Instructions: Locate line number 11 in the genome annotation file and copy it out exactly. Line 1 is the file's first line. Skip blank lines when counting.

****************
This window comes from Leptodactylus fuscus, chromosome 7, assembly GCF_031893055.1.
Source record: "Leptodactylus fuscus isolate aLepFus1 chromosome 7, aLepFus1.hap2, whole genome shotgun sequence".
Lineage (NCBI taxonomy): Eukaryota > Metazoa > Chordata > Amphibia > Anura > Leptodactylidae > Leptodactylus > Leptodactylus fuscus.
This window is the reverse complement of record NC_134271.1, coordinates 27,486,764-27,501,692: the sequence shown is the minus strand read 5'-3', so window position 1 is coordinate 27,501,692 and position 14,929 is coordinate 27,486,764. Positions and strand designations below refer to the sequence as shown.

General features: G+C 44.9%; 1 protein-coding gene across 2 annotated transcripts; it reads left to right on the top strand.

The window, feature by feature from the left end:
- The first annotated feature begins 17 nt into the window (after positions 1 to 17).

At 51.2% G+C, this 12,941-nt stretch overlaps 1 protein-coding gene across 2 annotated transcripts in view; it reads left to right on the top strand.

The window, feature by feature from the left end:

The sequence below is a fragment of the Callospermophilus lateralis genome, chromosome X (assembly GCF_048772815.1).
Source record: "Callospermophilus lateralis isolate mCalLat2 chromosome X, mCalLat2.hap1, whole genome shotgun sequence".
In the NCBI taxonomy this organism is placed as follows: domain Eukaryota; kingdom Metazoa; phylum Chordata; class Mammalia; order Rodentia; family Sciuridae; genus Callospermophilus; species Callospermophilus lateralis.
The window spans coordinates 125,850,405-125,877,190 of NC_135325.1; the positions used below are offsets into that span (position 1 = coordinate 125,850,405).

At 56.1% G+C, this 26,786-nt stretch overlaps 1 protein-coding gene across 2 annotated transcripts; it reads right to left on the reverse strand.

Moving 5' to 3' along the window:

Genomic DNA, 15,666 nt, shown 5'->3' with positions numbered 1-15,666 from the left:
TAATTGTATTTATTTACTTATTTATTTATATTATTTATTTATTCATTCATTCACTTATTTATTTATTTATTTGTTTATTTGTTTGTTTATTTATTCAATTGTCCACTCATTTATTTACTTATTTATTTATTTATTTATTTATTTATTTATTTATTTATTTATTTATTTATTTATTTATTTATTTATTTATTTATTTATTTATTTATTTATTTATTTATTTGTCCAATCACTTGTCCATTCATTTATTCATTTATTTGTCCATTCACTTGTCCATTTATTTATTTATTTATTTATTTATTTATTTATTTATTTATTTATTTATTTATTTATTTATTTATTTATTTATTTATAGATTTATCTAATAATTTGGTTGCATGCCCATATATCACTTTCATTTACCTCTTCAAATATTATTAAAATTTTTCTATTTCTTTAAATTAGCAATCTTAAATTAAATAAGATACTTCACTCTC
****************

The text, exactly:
Source record: "Callospermophilus lateralis isolate mCalLat2 chromosome X, mCalLat2.hap1, whole genome shotgun sequence".